- The Legislature of Quebec, the Parliament of Quebec, has 2 parts:
The QC National Assembly and a Lieutenant-Governor of QC Member of the National Assembly of Quebec, also referred to as Legislators are called MNA (125 elected members in 2017). (in 1968, The Upper House, also called The Legislative Council of Quebec, has been abolished)
- The General Assembly of Newfoundland and Labrador, the Parliament of NL has 2 parts:
The Newfoundland and Labrador House of Assembly and a Lieutenant-Governor of Newfoundland. Member of Newfoundland and Labrador House of Assembly are called MHA (40 elected members in 2017). Since Confederation 1949, the appointed Legislative Council has not been activated. Newfoundland Legislature is made up of the House of Assembly from elected members only.
- The General Assembly of Nova Scotia, also called The Nova Scotia Legislature, the Parliament of NS, has 2 parts:
The Nova Scotia House of Assembly and a Lieutenant Governor. Member of Nova Scotia House of Assembly are called MLA, unlike in NL (51 elected members in 2017). Nova Scotia's greatest contribution to Canadian democracy was the movement for Responsible Government (1836-1847), meaning no upper chamber, no communal representation, from very early on.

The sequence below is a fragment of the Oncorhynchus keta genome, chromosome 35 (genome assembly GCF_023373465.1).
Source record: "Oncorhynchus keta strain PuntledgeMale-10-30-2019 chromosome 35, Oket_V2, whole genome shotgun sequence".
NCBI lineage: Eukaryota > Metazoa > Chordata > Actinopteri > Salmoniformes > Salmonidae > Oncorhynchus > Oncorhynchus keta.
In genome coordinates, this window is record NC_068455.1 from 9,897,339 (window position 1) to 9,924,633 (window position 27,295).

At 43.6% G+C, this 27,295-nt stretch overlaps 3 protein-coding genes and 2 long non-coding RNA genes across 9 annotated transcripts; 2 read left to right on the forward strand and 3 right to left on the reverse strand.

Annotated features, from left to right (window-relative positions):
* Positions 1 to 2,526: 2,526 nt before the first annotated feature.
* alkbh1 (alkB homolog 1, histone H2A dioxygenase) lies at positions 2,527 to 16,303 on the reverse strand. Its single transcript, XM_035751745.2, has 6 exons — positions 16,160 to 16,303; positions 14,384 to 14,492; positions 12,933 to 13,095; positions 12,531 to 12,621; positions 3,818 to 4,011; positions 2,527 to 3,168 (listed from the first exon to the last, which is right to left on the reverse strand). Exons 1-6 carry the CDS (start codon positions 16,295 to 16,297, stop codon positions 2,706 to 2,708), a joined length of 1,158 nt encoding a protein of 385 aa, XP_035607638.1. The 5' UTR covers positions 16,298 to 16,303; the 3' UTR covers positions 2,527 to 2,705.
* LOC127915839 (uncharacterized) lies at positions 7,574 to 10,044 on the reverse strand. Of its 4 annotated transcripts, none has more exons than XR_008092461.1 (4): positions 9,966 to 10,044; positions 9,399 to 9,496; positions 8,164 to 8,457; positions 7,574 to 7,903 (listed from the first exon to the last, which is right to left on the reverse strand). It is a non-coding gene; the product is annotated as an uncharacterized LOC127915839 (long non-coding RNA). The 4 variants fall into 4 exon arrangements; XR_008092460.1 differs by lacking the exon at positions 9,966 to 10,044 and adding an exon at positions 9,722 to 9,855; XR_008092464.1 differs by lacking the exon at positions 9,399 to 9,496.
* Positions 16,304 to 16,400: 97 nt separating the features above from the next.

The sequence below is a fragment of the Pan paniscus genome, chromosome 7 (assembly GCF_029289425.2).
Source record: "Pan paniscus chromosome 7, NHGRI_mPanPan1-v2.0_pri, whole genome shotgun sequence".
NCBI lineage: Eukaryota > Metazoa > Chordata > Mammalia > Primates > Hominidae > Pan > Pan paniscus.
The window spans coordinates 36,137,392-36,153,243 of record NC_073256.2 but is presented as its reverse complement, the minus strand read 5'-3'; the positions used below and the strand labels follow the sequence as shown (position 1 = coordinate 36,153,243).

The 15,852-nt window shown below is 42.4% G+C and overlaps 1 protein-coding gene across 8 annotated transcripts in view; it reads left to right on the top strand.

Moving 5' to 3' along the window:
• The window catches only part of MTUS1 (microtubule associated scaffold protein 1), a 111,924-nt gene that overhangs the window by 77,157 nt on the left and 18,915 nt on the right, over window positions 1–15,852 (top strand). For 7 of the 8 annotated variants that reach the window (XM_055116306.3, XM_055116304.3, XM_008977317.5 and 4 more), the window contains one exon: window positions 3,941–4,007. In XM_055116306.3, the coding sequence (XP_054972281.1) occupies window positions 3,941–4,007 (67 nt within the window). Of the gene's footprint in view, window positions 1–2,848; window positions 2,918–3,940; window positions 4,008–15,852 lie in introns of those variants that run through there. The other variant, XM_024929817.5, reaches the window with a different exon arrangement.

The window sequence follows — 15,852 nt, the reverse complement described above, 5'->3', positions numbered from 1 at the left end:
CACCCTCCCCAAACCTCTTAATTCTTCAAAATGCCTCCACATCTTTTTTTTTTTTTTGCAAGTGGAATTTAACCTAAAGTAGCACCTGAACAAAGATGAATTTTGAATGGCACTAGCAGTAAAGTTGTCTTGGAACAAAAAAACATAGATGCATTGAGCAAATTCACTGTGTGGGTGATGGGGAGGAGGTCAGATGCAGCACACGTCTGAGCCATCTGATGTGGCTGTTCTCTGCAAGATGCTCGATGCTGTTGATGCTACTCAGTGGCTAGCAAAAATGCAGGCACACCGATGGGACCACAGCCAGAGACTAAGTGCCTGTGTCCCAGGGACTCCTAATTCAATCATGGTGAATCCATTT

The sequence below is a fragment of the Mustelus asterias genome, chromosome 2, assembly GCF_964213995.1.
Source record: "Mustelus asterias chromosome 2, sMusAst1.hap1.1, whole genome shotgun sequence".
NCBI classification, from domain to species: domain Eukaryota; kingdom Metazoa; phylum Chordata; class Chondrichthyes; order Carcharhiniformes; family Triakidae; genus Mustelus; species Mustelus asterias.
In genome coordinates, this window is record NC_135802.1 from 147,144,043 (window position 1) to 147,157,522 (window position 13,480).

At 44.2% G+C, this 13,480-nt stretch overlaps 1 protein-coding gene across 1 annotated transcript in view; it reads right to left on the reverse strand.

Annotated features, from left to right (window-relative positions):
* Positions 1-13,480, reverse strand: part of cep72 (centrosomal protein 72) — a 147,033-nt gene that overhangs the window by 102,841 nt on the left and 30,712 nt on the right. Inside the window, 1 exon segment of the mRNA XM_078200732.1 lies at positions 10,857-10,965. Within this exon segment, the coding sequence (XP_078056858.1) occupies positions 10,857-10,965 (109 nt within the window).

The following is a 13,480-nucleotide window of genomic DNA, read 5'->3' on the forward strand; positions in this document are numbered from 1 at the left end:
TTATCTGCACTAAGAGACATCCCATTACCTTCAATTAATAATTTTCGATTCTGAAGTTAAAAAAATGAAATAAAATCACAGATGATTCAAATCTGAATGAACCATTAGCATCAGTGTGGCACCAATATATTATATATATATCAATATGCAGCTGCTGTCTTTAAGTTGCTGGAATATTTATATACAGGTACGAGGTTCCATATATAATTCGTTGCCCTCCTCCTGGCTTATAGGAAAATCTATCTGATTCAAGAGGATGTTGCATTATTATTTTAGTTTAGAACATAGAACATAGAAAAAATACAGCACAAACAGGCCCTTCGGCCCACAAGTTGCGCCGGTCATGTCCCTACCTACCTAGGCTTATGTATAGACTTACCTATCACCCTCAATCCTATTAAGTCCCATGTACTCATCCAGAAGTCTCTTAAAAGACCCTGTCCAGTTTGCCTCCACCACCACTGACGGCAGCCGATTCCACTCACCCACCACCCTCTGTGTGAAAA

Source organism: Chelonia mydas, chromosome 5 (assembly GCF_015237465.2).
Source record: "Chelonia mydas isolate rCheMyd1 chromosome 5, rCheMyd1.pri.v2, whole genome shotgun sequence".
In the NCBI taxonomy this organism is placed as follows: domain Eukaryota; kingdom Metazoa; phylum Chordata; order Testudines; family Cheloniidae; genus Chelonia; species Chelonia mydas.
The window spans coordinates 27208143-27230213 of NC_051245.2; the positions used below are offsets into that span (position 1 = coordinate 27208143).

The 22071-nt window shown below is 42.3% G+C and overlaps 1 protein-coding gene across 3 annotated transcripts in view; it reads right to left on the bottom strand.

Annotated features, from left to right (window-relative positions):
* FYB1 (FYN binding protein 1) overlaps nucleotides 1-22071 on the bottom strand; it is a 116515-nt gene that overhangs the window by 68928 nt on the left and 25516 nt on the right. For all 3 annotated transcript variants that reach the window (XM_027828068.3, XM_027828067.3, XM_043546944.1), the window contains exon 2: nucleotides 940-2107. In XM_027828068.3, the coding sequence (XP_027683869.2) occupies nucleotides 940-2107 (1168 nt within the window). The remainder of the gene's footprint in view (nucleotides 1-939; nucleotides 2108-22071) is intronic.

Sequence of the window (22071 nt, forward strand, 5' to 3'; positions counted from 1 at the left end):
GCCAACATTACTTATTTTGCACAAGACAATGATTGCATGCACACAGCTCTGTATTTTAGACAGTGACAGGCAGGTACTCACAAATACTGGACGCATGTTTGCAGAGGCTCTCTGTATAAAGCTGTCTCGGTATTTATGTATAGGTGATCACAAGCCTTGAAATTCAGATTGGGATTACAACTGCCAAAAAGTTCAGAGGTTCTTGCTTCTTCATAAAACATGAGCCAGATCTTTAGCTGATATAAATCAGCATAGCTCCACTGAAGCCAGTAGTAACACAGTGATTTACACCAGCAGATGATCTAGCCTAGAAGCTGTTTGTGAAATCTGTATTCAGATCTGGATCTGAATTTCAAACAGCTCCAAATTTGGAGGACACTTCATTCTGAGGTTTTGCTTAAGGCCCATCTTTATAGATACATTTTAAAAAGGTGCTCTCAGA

- The New Brunswick Legislature has 2 parts:
The Legislative Assembly of New Brunswick and a Lieutenant Governor of New Brunswick. Members of the Legislative Assembly of New Brunswick are called MLAs (51 elected members in 2017). Legislative Council ~ upper chamber /house was abolished in 1891.
- The General Assembly of Prince Edward Island or the Provincial Parliament has 2 parts:
The Legislative Assembly of Prince Edward Island and a Lieutenant-Governor (27 elected members only in 2017; since 1996 no more “assembly man”).
- The Legislature of Saskatchewan has 2 parts: